Monday, September 15, 2014

REST: Adding JSON support using jackson on weblogic 10.3.4

In my previous blog I showed how to create a RESTful service on weblogic 10.3.4

In this blog I am going to show how to provide JSON response from webservice using jackson apis.

jackson libraries are used to convert a JSON message into a java object and also java object to a JSON message.

We need to follow these steps
1. Configure weblogic for jackson libraries
2. Add jackson libraries to jdev project
3. Write pojos which needs to be exposed as JSON
4. Write service method and configure web.xml with Jersey servlet
5.  Deploy project on weblogic
6. Test

1. Configure weblogic for jackson libraries

 Similarly as in previous blog we have added jersey libraries as a shared libraries in weblogic, this time we need to add jackson libraries. These libraries are available under $WL_HOME/common/deployable-libraries
 We need to add jackson-core-asl, jackson-jaxrs, jackson-mapper-asl libraries. For detail steps about how to add libraries see blog ''

2. Add jackson libraries to jdev project

 For design time support of jackson libraries we need to add jackson libraries to our project.
 Follow these steps
a. Navigate to project properties > Library and classpath
b. Add Library 'JAX-RS Jersey Jacson (Bundle)' as shown below

For runtime support configure weblogic.xml so that code can refer to shared libraries of weblogic that we have installed in first step.

3. Write POJOs which needs to be exposed as JSON

As I said earlier jackson libraries can be used to convert java objects to JSON message and vice versa. We need to create POJO objects which needs to be represented in JSON. In this example I am creating employee and address pojos as shown below
import java.util.List;
public class Employee {
    private Long empId;
    private String name;
    private List addresses;   
    public Employee() {

    public void setEmpId(Long empId) {
        this.empId = empId;
    public Long getEmpId() {
        return empId;
    public void setName(String name) { = name;
    public String getName() {
        return name;
    public void setAddresses(List addresses) {
        this.addresses = addresses;
    public List getAddresses() {
        return addresses;

public class Address {
    private Long addressId;
    private String addressType;
    private String line1;
    private String line2;
    private String city;
    private String state;
    private String country;
    private String zipCode;
    public Address() {

    public void setAddressId(Long addressId) {
        this.addressId = addressId;

    public Long getAddressId() {
        return addressId;

    public void setAddressType(String addressType) {
        this.addressType = addressType;

    public String getAddressType() {
        return addressType;

    public void setLine1(String line1) {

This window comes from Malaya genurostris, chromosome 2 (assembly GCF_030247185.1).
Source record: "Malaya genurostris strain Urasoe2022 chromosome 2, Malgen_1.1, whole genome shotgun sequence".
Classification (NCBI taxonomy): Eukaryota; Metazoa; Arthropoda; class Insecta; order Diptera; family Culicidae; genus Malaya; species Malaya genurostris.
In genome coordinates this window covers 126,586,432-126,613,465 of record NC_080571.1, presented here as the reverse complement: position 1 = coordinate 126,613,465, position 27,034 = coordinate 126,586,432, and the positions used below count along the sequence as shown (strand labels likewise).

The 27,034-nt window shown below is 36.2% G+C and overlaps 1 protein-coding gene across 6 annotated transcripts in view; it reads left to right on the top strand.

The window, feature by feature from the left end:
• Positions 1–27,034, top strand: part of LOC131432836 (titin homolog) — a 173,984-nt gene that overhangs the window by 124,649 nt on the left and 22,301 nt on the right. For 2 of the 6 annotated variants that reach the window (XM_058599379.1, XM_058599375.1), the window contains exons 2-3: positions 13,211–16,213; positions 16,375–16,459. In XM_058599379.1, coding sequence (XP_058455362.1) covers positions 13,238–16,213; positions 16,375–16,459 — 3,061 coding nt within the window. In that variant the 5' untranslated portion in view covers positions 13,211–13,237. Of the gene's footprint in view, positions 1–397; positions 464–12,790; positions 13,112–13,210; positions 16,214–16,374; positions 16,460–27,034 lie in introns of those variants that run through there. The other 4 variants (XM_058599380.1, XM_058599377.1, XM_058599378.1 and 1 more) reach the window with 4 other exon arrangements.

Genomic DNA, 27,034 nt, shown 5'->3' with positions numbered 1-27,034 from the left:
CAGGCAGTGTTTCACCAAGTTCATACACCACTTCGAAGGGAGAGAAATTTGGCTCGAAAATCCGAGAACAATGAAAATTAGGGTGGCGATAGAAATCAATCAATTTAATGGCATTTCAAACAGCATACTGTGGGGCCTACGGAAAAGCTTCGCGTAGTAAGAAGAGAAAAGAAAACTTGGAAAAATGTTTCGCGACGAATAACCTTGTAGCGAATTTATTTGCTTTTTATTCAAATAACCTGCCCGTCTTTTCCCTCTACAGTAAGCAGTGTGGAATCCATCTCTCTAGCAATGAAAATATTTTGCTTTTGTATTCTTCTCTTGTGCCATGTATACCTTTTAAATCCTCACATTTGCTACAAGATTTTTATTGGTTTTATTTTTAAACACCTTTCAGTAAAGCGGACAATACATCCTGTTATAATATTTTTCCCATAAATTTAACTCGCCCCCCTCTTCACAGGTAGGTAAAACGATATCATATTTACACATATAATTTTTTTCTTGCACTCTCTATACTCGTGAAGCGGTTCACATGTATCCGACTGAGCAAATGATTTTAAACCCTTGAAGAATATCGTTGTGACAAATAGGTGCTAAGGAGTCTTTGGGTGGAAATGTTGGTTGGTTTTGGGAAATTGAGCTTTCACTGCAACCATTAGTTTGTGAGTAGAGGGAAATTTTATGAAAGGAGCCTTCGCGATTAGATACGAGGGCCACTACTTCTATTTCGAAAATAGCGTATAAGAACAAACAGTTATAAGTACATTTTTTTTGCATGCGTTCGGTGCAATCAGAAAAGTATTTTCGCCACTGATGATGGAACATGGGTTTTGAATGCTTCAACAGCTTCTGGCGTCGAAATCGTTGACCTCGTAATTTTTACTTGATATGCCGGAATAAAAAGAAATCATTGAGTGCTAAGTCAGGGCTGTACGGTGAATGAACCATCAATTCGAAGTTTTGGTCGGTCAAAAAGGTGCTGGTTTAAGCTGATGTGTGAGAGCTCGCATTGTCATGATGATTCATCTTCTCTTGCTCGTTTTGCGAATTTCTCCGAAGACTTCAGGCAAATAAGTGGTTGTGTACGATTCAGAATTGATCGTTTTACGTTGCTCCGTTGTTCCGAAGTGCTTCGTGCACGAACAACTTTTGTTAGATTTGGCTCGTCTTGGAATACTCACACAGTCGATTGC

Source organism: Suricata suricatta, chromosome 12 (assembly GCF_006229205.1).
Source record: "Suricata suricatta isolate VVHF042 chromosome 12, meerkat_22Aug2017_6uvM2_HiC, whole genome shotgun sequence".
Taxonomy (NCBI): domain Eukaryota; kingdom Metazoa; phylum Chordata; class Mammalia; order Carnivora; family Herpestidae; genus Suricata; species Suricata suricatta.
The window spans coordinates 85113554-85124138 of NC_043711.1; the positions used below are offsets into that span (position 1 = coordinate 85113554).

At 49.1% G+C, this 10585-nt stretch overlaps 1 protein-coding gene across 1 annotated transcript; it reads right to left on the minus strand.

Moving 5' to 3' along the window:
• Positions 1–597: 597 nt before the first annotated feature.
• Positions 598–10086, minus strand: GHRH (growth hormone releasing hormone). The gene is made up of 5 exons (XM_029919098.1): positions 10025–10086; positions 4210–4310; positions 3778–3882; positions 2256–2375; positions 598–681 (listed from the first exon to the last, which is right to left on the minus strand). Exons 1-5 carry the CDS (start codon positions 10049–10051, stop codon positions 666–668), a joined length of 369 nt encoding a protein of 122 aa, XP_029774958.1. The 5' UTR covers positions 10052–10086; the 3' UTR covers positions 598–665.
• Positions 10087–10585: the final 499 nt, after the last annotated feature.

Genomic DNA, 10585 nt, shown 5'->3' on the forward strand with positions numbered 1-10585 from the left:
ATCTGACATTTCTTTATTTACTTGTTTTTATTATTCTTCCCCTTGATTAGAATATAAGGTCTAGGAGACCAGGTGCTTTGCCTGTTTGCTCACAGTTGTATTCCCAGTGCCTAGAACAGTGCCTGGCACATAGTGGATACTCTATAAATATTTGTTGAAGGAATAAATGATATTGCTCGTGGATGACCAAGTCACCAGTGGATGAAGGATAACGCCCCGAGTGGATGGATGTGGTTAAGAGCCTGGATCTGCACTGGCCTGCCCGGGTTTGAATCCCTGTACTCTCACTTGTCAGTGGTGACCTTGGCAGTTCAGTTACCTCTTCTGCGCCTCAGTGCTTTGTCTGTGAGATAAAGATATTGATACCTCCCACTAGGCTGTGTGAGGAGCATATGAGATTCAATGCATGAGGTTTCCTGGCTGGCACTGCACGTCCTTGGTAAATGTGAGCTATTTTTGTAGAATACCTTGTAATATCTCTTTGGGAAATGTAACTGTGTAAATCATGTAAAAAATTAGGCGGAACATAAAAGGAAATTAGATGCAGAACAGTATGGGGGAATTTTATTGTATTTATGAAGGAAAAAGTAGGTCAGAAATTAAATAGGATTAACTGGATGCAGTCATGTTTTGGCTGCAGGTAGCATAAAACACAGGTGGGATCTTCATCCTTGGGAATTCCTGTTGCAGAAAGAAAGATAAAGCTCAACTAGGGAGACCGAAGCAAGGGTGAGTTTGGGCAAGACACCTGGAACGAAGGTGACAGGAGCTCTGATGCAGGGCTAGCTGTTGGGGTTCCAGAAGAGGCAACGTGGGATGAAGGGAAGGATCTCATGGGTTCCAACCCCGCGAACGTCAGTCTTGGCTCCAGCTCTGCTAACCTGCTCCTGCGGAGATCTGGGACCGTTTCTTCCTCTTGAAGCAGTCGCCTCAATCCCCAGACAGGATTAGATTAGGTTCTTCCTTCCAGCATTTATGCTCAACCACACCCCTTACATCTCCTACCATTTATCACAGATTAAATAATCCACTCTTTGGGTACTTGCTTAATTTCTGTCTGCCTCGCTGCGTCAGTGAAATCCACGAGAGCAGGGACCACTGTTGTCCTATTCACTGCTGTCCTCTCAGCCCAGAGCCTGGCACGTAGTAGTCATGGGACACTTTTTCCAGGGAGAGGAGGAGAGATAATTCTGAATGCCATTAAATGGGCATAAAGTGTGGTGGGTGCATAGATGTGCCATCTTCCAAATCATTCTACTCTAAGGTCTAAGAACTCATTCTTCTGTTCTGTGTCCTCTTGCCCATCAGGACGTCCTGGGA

this.line1 = line1;

    public String getLine1() {
        return line1;

    public void setLine2(String line2) {
        this.line2 = line2;

    public String getLine2() {
        return line2;

    public void setCity(String city) { = city;

    public String getCity() {
        return city;

    public void setState(String state) {
        this.state = state;

    public String getState() {
        return state;

    public void setCountry(String country) { = country;

    public String getCountry() {
        return country;

    public void setZipCode(String zipCode) {
        this.zipCode = zipCode;

    public String getZipCode() {
        return zipCode;

NOTE: There is a one to many relationship in these two classes. One employee can have multiple addresses. We have included an instance variable addresses of type List in Employee class.

4. Write service method and configure web.xml with Jersey servlet

 Create new class EmployeeService in package
 NOTE: This package is already configured to have Jersey service classes in previous blog. It is done by creating entry in web.xml. See previous blog

import java.util.ArrayList;
import java.util.List;
import org.codehaus.jackson.JsonGenerationException;

public class EmployeeService {
    public EmployeeService() {
    // To generate json
    public String getEmployeeDetails() {
        Address a1 = new Address();
        a1.setLine1("Flat 1 ABC appartment");
        a1.setLine2("3rd Cross 1st Mian, MG Area");
        Address a2 = new Address();
        a2.setLine1("Flat 2 XYZ appartment");
        a2.setLine2("9th Cross 1st Mian, MG Area");
        List addrList = new ArrayList();
        Employee e1 = new Employee();
        StringWriter output = new StringWriter();                                          
        ObjectMapper mapper = new ObjectMapper();
        try {
            mapper.writeValue(output, e1);
        } catch (JsonGenerationException e) {
            throw new RuntimeException("JsonGenerationException: " + e.getMessage());       
        } catch (JsonMappingException e) {
            throw new RuntimeException("JsonMappingException: " + e.getMessage());
        } catch (IOException e) {
            throw new RuntimeException("IOException: " + e.getMessage());
        return output.toString();


Important parts of this class are
a. Import of jackson classes: These classes are available from jackson libraries that we have added in project.
b. @Path("employee"): It means we need to add /employee in our url while calling this service